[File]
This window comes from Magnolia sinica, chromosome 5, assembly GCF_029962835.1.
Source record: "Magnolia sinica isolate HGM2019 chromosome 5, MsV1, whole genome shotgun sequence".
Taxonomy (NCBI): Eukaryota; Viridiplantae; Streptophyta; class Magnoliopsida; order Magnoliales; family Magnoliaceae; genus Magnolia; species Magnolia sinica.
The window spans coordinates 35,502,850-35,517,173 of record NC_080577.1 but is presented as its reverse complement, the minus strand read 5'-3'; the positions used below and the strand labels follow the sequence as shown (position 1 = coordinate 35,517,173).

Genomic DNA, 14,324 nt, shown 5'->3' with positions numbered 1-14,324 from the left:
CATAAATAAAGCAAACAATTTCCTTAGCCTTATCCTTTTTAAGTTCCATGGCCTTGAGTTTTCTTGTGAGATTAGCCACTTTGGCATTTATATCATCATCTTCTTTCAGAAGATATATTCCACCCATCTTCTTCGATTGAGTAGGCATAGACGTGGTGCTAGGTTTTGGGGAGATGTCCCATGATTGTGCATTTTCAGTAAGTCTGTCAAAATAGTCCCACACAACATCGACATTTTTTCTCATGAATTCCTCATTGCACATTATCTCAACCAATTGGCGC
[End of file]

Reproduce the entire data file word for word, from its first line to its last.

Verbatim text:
This window comes from Magnolia sinica, chromosome 5, assembly GCF_029962835.1.
Source record: "Magnolia sinica isolate HGM2019 chromosome 5, MsV1, whole genome shotgun sequence".
Taxonomy (NCBI): Eukaryota; Viridiplantae; Streptophyta; class Magnoliopsida; order Magnoliales; family Magnoliaceae; genus Magnolia; species Magnolia sinica.
The window spans coordinates 35,502,850-35,517,173 of record NC_080577.1 but is presented as its reverse complement, the minus strand read 5'-3'; the positions used below and the strand labels follow the sequence as shown (position 1 = coordinate 35,517,173).

Genomic DNA, 14,324 nt, shown 5'->3' with positions numbered 1-14,324 from the left:
CATAAATAAAGCAAACAATTTCCTTAGCCTTATCCTTTTTAAGTTCCATGGCCTTGAGTTTTCTTGTGAGATTAGCCACTTTGGCATTTATATCATCATCTTCTTTCAGAAGATATATTCCACCCATCTTCTTCGATTGAGTAGGCATAGACGTGGTGCTAGGTTTTGGGGAGATGTCCCATGATTGTGCATTTTCAGTAAGTCTGTCAAAATAGTCCCACACAACATCGACATTTTTTCTCATGAATTCCTCATTGCACATTATCTCAACCAATTGGCGC